‘Schedule III’ Herbs


‘Schedule III’ is a list of herbs for internal medication appearing in the 1968 Medicines Act, (and later revisions) that restricts their use by law to herbal practitioners. For this reason, information in the section that follows is not for the use of the public or any individuals other than practising herbalists and other qualifying health professionals.

After due consideration, it has been included for the benefit of the many recently qualified practitioners who, as part of a modern trend, have been taught too little about them and in some cases discouraged by their tutors, perhaps themselves unversed in their use and over-anxious about their ‘toxic’ label.

It should be reflected that during the greater part of the century of complete safety that we herbalists are so proud of, Schedule III herbs were used routinely and safely (and for many of us, still are). A further reflection is on one of the basic tenets of medicine – that anything that can do you good can also do you harm – and usually what makes the difference is the dose. There is no more reason to tag these strong herbs as ‘toxic’ than anything else; all that is required is the recognition that they need to be administered in small doses, for which the Medicines Act provides sensible limitations. Incorporating Schedule III herbs appropriately into your prescribing will improve the efficiency of your treatments, and will often make the difference as to whether you can realistically address very active pathologies at all.

It needs to be accentuated that most ‘poisonings’ from herbs arise from accidental ingestion – the spectre of a visiting infant sampling the strangely alluring berries of Deadly Nightshade at the back of your herb garden is not a happy prospect – so site with care and be vigilant. By the same token, be aware that in making medicines from Schedule III herbs, you are handling them in sufficient bulk for absorption through the skin and/or inhalation to add up to an uncomfortable experience. So, at all stages wear gloves, work outdoors or in good ventilation, keep it all at arms-length, and clean up methodically afterwards.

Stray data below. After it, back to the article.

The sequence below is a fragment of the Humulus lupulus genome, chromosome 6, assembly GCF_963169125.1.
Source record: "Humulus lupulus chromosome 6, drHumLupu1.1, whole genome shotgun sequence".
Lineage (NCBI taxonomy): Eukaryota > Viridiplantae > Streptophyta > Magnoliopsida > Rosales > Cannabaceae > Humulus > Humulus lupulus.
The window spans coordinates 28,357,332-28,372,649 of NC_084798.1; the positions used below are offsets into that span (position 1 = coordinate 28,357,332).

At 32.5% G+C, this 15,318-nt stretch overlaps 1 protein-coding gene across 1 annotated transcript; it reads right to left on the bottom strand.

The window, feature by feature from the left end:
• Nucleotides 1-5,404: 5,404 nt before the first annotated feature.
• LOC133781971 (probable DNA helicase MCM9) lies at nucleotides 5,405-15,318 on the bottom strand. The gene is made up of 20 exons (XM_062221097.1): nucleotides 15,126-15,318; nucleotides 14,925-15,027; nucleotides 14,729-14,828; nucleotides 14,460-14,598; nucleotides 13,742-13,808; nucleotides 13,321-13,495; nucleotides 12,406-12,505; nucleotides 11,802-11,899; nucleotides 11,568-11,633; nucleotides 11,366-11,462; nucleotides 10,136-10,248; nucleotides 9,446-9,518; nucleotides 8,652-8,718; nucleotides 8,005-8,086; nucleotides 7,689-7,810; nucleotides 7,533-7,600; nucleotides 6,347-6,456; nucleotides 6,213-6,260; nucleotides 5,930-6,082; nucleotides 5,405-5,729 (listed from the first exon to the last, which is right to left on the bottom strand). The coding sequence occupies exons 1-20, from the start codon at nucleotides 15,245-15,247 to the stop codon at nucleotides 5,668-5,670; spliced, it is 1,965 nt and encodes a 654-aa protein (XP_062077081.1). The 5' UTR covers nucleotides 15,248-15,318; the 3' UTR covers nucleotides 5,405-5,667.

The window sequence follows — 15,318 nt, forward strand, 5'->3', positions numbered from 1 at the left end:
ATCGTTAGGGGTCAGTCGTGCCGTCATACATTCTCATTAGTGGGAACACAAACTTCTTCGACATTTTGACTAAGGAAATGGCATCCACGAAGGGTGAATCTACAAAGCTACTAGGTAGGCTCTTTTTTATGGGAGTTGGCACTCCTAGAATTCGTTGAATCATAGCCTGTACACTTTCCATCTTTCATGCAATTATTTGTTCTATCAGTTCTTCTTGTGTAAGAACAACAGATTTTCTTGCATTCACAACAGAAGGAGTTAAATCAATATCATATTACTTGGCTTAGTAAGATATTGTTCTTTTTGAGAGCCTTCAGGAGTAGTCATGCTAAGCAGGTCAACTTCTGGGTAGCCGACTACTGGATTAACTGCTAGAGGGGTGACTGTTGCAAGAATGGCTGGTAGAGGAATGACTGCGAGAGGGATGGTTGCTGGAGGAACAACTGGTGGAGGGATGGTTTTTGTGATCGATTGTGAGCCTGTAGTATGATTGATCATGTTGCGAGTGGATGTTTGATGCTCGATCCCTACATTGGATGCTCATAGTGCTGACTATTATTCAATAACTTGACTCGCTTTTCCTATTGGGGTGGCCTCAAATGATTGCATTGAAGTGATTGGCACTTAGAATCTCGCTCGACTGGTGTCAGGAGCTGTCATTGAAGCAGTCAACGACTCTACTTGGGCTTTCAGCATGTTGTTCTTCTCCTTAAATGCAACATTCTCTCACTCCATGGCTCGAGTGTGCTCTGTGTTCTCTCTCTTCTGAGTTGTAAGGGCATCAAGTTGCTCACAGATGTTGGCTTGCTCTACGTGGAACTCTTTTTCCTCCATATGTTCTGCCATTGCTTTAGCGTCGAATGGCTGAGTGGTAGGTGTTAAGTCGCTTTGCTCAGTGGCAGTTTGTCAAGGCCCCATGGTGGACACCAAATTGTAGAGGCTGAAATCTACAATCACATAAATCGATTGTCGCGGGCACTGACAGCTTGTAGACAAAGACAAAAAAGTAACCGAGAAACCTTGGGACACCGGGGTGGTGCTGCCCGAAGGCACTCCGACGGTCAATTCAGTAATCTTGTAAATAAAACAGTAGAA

Although it’s perfectly possible to make, say, a 1:2 tincture of any Schedule III herb, what will be quoted here are the much weaker and (usually) official formulations, (BP, BPC or BHP) to which are appended a dosage range up to the all-important maximum dose. In all cases these have been ’rounded down’ both to suit modern prescribing practice and also to add a further safety margin. (In point of fact it is seldom necessary to use anything like the legal dosage limit). The maximum dose quoted is the maximum volume of the tincture as per the stated formula that can be taken per week (e.g. in a mixture), from which you can also calculate the maximum single dose, (divide by 21), or the maximum daily intake, (divide by 7).

The idea of making Schedule III tinctures from fresh herbs may raise some eyebrows, but with little cause. Experience dictates that these, like the vast majority of specific tinctures, prove both more gentle and more positive – one can be further reassured that the active constituents (mostly alkaloids) will be present in lower concentrations in fresh compared to dried material, so working from a basis of dried-herb formulae will provide an extra safety-margin.

Not all Schedule III herbs can be grown successfully in the UK – so we confine ourselves to those that can, or at least have achieved successfully ourselves. As this is a manual of internal herbal medicine we also pass over those herbs (covered elsewhere in the Medicines Act) that are restricted to external application only.


Celandine, Greater, Chelidonium majus – 1:5 45%. 2-3 weeks

Dosage: 10-40ml per week

Take the whole aerial herb from clean growth and in full flower, any time during the summer. The priority is to wait until a hot, dry spell, when a deep yellow-orange latex can be observed oozing freely from a cut stem. Don’t worry if some seed heads have already formed. Wear gloves as the fresh latex stains the skin and can cause some erosion. Comminute coarsely by shredding or secateuring into 4-5cm sections.

This varies from the original official formula that recommended a 1:10 ratio, along with a massive maximum dose of 420ml per week. It’s hard to divine either why such a weak product would have seemed fitting, or why a herbalist would ever prescribe such a huge volume of tincture. So, we’re going out on a limb and recommending a 1:5 formulation – and although the official maximum dose would be 210ml per week, it seems absurd that more than 40ml per week would ever suggest itself. Chelidonium tincture made from the dried herb seldom has a shelf life of more than 6 months – the specific tincture has the advantage of lasting through twelve months with careful storage.